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chilling threats Thug who threatened to cut prison officer's throat comes from a terrifying criminal family

"I can't get you in here, but I can get you on the way home. I'll cut the throat of you," Luke Wilson told the prison officer.

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Luke Wilson

Luke Wilson

Luke Wilson

This young thug, who threatened to cut a prison officer's throat and those of his children, is no ordinary criminal.

The week before he made the bone-chilling threats, Luke Wilson (25) had been handed down a 11-year sentence for conspiring to kill a man on behalf of the Kinahan cartel.

During that trial it emerged he idolised his uncles John, Eric and Keith Wilson, feared as ruthless guns-for-hire in the underworld, who had helped raise their nephew.

"I can't get you in here, but I can get you on the way home. I'll cut the throat of you," Luke Wilson told the prison officer.

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John Wilson

John Wilson

John Wilson

With such criminal pedigree the officer had no choice but to consider the threat as being very serious, and told gardai.

At Dublin Circuit Criminal Court this week Wilson was given an additional two years for the threats to the 11 years he is already serving.

Despite his young age, he had arrived in prison with a reputation thanks to his fearsome uncles.

Eric 'Lucky' Wilson, who is serving 23 years for gunning down a man in Spain, was linked to a dozen gangland killings.

Lucky's brother, Keith, is serving life for the murder of hitman-for-hire Daniel Gaynor, shot dead in front of his family in Finglas in August, 2010.

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 Keith Wilson

Keith Wilson

Keith Wilson

It's believed at the time the Wilsons had been engaged in a feud with the Real IRA, led by brothers Alan and Vincent Ryan, who have both since been shot dead.

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A third brother, John Wilson, was murdered in an underworld hit in Ballyfermot, west Dublin, in 2012.

The 35-year-old was shot dead in front of his seven-year-old daughter in the doorway of his home by Keith O'Neill, who was later jailed for life.

O'Neill never saw the promised €40,000 for carrying out the hit and no motive for the fatal shooting emerged during the trial.

Nephew Luke showed he has inherited the family ruthlessness when caught on a surveillance tape talking about how he would kill Kinahan target Gary Hanley whether he was holding a baby or not.

He's heard on the tape snorting cocaine and planning how he would shoot Hanley over the strains of John Lennon's peace tune Let It Be, which is playing on the radio.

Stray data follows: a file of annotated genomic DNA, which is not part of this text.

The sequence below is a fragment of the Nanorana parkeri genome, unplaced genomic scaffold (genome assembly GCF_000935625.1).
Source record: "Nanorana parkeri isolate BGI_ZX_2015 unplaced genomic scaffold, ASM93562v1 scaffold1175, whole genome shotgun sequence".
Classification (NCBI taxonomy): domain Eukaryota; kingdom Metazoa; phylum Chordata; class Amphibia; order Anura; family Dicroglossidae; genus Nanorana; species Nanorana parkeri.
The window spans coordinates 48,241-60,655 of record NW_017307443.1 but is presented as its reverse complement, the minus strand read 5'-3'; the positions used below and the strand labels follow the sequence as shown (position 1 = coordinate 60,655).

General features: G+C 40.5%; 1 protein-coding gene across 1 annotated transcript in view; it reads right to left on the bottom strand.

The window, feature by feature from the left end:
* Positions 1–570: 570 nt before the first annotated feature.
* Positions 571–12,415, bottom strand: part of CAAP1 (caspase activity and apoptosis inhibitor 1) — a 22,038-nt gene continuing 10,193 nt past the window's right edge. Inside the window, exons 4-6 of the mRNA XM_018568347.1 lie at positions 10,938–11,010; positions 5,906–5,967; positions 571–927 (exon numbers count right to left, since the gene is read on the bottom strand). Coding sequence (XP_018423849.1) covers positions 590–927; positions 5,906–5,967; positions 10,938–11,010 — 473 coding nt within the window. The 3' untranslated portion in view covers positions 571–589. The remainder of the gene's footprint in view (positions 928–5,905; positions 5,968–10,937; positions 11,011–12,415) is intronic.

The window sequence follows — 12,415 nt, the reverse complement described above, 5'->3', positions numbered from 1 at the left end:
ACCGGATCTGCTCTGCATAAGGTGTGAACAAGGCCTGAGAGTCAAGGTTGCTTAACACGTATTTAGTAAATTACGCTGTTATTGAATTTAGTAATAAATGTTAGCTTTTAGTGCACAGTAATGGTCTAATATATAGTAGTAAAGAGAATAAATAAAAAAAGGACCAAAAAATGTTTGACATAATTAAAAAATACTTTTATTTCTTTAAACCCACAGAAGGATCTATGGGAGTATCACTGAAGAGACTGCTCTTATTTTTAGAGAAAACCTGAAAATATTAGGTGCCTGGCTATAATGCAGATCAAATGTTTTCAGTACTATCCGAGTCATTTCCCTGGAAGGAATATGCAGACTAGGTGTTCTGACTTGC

"Baby or no baby. I don't give a ****," he said.

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Gary Hanley. Photo: Sunday World

Gary Hanley. Photo: Sunday World

Gary Hanley. Photo: Sunday World

Luke's cousin Alan Wilson, who has been jailed for his part in the same plot to kill Hanley, is the nephew of infamous criminal Martin 'the General' Cahill, who was shot dead by the IRA in the 1990s.

The prison officer threatened by Luke Wilson told gardai the threat was made with real venom and he was concerned about it.

He said he had never seen that level of aggression from Wilson before and knew he had contacts in the criminal world and was capable of carrying out these threats.

Prison Officers' Association assistant general secretary, Jim Mitchell, welcomed the fact the threats had been taken seriously by the gardai and the courts.

"It is a reflection of the type of stuff prison officers have to put up with on a daily basis.

"We welcome any kind of sentencing on something like this. It is, for a change, an acknowledgement of the difficult job that we do. This is a daily thing, it's not just a one-off," he said.

Mr Mitchell said prison officers often become "acclimatised" to abuse and threats.

"It's a testament to the courts that this was recognised as above and beyond what the norm is. The reality is we get abuse all the time."

When Wilson was just 18 his close pal Patrick McCann shot him three times.

As he lay on the ground, the gun jammed and Wilson survived his horrific injuries which left him blind in one eye.

McCann had been drawn into the murder plot over a €300 drug debt in what the trial judge Paul Carney at the time compared to a plot line from the TV drama Love/Hate.

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